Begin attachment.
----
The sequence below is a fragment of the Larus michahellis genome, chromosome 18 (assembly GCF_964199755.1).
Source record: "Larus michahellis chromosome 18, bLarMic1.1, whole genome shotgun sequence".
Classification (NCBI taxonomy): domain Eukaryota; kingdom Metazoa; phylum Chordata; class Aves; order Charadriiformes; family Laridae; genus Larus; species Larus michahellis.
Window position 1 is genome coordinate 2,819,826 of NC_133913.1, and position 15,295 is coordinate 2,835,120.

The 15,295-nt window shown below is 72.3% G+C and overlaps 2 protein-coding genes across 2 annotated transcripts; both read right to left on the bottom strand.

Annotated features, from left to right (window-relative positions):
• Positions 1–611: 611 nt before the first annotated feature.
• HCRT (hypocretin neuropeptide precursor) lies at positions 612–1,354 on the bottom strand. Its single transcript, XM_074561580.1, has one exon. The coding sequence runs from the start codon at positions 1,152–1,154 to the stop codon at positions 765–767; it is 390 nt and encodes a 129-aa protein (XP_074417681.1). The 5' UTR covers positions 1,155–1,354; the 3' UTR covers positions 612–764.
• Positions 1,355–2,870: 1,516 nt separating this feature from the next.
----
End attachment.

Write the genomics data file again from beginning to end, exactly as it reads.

The sequence below is a fragment of the Larus michahellis genome, chromosome 18 (assembly GCF_964199755.1).
Source record: "Larus michahellis chromosome 18, bLarMic1.1, whole genome shotgun sequence".
Classification (NCBI taxonomy): domain Eukaryota; kingdom Metazoa; phylum Chordata; class Aves; order Charadriiformes; family Laridae; genus Larus; species Larus michahellis.
Window position 1 is genome coordinate 2,819,826 of NC_133913.1, and position 15,295 is coordinate 2,835,120.

The 15,295-nt window shown below is 72.3% G+C and overlaps 2 protein-coding genes across 2 annotated transcripts; both read right to left on the bottom strand.

Annotated features, from left to right (window-relative positions):
• Positions 1–611: 611 nt before the first annotated feature.
• HCRT (hypocretin neuropeptide precursor) lies at positions 612–1,354 on the bottom strand. Its single transcript, XM_074561580.1, has one exon. The coding sequence runs from the start codon at positions 1,152–1,154 to the stop codon at positions 765–767; it is 390 nt and encodes a 129-aa protein (XP_074417681.1). The 5' UTR covers positions 1,155–1,354; the 3' UTR covers positions 612–764.
• Positions 1,355–2,870: 1,516 nt separating this feature from the next.